LIHEAP Rules Require Social Security Numbers and Protect Deployed Servicemembers


Community Action Programs continue to help low-income Iowans pay home heating bills with "LIHEAP" or Low-Income Home Energy Assistance Program. Iowa law protects families who qualify for LIHEAP with a "winter moratorium" on shutoffs of natural gas and electricity. For eligible families, gas or electric cannot be shut off for nonpayment from November 1 through April 1 every year. 

What are some of the rules?

  • A person applying for LIHEAP must prove everyone living in the home has a valid Social Security number. Even young children in the home must have a Social Security number. There are some exceptions.
  • Rules protect active-duty service members and their families from utility shutoffs.

How do you prove everyone has a Social Security number?
One way is to bring each person's Social Security card.

  • It is important to bring the original card (although copies may be accepted); AND
  • Bring a card for every member of the household when you apply for LIHEAP.

What if a person has a Social Security number but does not have his or her Social Security card?

  • Bring letters from Social Security with the name and Social Security number of any person who does not have a Social Security card;
  • Bring a payroll stub with the employee's Social Security number would also work; OR
  • Other ways may also work to prove a valid Social Security number.

The goal is to keep people not eligible from getting LIHEAP benefits. If a member of the household is not eligible, the household may still be eligible but different rules regarding counting of household income and number of persons in the household may apply.

How does the law protect families of deployed military service members?

  • If one "head of household" is a deployed service member, utility service to the home cannot be shut off during the soldier's deployment and for 90 days after.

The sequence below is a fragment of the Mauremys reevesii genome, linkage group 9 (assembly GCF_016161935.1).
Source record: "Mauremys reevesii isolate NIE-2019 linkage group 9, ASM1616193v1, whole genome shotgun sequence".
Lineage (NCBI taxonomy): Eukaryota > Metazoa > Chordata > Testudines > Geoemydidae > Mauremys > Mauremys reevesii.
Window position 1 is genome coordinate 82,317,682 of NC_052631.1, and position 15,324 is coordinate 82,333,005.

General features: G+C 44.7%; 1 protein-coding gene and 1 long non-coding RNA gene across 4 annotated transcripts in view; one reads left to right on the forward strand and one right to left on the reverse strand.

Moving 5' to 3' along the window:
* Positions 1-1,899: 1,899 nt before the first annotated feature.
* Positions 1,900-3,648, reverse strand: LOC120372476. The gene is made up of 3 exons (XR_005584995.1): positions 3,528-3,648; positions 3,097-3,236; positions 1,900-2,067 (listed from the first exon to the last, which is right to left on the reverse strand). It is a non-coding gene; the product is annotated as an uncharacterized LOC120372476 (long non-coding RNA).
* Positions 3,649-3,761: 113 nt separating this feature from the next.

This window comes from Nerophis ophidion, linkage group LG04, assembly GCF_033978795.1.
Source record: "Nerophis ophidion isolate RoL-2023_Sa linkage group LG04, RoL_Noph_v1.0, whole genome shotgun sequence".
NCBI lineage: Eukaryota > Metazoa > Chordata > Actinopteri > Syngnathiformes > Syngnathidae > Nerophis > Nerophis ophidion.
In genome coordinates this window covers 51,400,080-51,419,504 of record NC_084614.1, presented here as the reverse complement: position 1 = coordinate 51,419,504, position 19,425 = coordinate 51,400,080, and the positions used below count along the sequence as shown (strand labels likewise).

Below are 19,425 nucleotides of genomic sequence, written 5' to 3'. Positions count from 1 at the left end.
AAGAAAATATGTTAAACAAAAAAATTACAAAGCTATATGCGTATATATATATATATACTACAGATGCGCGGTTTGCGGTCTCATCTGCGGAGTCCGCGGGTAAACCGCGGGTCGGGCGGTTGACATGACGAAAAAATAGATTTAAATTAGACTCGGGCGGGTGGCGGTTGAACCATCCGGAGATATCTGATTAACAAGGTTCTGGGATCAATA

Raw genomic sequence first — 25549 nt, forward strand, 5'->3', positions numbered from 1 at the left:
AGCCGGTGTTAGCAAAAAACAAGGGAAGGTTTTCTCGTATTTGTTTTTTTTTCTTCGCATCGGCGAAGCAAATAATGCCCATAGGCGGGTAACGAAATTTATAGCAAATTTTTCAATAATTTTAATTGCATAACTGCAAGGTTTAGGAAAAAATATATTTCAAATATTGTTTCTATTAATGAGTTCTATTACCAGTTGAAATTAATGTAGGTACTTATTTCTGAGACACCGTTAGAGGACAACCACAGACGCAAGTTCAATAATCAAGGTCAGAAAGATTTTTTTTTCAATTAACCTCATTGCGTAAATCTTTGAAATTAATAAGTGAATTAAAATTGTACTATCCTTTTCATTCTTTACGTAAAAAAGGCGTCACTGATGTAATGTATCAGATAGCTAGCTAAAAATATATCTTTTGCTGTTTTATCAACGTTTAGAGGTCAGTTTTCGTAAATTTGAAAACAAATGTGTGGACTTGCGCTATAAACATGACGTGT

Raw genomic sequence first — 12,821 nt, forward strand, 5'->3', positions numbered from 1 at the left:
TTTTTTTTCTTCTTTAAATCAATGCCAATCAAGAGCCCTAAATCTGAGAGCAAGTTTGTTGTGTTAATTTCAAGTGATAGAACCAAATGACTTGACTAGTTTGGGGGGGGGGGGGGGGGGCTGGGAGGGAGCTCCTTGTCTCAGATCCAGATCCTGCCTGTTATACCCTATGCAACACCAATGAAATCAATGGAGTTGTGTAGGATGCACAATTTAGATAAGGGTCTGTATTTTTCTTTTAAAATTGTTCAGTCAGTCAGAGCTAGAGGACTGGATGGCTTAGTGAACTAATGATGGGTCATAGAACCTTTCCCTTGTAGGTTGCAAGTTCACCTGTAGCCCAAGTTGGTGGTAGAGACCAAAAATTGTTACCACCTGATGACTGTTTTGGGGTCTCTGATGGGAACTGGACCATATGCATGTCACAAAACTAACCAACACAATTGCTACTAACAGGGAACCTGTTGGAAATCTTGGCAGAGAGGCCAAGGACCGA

• As soon as the service member know when he or she will be deployed, the gas and electric cannot be shut off.
  • Service members cannot have gas or electricity shut off during any time of the year they are deployed, or for 90 days after. Shutoff protection is not limited to November 1 through April 1 like the winter moratorium for LIHEAP-eligible families.
  • Any utility bills due at the time of deployment are still owed. The rule only prevents shut offs due to nonpayment.

How do you prove a person is being deployed?

  • Give the utility a copy of the deployment letter.
  • Either the service member or other head of household living with the service member can provide proof of the deployment.
  • To be safe, give proof of deployment to the utility before the gas or electric is shut off.

What if utility service to the service member's house has already been shut off?
The utility should turn the service back on as soon as it gets proof of deployment.

If the utility refuses to turn service back on, the service member or other adult member of the home should get legal help right away.

Iowa Legal Aid helps low-income people with problems getting or keeping utility service. Utility law is complicated. Special training in poverty law helps Iowa Legal Aid lawyers protect rights of consumers and find remedies for utility problems.

Iowa Legal Aid provides help to low-income Iowans. 

To apply for help from Iowa Legal Aid:

  • Call 800-532-1275.
  • Iowans age 60 and over, call 800-992-8161.
  • Apply online at
If Iowa Legal Aid cannot help, look for an attorney on “Find A Lawyer” on the Iowa State Bar Association website   A private attorney there can talk with you for a fee of $25 for 30 minutes of legal advice.
As you read this information, remember this article is not a substitute for legal advice.
Last Review and Update: Feb 24, 2021